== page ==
Genetic variants in metabolic signaling pathways may interact with lifestyle factors, such as dietary fatty acids, influencing postmenopausal colorectal cancer (CRC) risk, but these interrelated pathways are not fully understood.
In this study, we examined 54 single-nucleotide polymorphisms (SNPs) in genes related to insulin-like growth factor-I/insulin traits and their signaling pathways and lifestyle factors in relation to postmenopausal CRC, using data from 6,539 postmenopausal women in the Women's Health Initiative Harmonized and Imputed Genome-Wide Association Studies. By employing a two-stage random survival forest analysis, we evaluated the SNPs and lifestyle factors by ranking them according to their predictive value and accuracy for CRC.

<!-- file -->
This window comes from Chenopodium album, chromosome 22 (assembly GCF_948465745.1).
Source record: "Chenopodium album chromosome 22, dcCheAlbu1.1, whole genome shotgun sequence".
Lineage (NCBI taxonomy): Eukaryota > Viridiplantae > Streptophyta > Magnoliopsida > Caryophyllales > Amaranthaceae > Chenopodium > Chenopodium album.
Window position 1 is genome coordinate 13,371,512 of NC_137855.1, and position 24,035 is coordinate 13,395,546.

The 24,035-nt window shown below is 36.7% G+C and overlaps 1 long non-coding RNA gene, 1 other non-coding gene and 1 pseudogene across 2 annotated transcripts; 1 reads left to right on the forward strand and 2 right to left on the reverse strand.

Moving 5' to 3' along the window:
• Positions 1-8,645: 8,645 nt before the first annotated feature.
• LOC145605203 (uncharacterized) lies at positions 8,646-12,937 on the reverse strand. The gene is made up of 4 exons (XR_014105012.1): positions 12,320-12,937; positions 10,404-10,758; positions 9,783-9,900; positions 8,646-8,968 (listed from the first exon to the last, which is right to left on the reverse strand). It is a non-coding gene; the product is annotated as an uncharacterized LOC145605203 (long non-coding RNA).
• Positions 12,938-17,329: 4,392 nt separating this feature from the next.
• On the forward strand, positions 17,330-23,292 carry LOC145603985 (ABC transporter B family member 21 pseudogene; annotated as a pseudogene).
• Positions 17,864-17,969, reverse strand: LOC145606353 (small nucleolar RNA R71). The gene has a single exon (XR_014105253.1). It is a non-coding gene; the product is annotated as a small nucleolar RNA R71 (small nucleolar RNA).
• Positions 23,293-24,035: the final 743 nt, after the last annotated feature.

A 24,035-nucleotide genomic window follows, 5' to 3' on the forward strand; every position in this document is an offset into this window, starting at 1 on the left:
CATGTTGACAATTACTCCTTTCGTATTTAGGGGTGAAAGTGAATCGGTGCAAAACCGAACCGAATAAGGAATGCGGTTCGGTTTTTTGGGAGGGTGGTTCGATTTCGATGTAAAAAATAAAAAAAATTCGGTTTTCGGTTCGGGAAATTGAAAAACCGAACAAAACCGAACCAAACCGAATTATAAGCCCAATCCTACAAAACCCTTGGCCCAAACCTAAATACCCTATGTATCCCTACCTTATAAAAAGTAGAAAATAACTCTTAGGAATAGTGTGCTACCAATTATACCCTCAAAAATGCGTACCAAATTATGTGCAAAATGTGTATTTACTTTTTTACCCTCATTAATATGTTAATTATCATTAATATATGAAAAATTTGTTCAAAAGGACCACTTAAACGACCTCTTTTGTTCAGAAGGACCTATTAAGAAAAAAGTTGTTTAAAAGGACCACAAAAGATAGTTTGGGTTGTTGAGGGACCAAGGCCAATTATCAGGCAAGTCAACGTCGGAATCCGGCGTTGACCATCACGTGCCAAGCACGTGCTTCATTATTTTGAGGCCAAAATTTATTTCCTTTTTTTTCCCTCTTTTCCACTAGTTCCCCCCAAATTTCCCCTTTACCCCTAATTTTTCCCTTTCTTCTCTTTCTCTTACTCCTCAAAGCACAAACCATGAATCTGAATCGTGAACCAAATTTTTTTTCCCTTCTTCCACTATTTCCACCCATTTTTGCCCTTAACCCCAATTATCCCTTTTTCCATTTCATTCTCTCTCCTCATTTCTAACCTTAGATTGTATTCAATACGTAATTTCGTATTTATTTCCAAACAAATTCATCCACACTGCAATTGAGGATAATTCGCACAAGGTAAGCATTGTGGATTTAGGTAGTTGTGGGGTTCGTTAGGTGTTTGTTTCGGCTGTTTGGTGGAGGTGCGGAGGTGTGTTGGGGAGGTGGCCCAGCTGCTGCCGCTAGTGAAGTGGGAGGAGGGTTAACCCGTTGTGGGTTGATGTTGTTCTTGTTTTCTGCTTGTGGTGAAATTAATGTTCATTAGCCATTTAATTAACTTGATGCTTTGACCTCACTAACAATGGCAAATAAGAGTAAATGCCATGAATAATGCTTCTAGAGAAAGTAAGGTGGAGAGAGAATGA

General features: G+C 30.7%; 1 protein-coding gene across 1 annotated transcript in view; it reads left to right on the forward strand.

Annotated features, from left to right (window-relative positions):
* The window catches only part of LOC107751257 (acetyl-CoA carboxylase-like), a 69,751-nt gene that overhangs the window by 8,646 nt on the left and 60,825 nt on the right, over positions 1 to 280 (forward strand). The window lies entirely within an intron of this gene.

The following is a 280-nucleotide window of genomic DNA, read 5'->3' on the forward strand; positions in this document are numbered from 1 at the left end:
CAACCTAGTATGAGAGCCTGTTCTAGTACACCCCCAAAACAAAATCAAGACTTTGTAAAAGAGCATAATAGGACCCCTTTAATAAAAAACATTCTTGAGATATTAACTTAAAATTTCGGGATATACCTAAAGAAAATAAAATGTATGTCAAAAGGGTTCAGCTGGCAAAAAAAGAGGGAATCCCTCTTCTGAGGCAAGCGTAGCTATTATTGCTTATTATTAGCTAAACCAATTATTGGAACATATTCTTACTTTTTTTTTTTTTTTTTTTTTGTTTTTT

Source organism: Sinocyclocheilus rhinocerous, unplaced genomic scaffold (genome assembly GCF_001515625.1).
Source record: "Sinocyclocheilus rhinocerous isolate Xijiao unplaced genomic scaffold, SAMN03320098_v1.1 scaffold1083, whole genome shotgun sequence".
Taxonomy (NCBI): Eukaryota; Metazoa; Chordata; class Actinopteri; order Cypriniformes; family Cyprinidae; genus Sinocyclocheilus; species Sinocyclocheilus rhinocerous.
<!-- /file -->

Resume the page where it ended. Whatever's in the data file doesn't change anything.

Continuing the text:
We identified four SNPs (IRS1 rs1801123, IRS1 rs1801278, AKT2 rs3730256, and AKT2 rs7247515) and two lifestyle factors (age and percentage calories from saturated fatty acids) as the top six most influential predictors for CRC risk. We further examined interactive effects of those factors on cancer risk. In the individual SNP analysis, no significant association was observed, but the combination of the four SNPs, age, and percentage calories from saturated fatty acid (≥11% per day) significantly increased the risk of CRC in a gene and lifestyle dose-dependent manner.
Our findings provide insight into gene–lifestyle interactions and will enable researchers to focus on individuals with risk genotypes to promote intervention strategies. Our study suggests the careful use of data on potential genetic targets in clinical trials for cancer prevention to reduce the risk for CRC in postmenopausal women.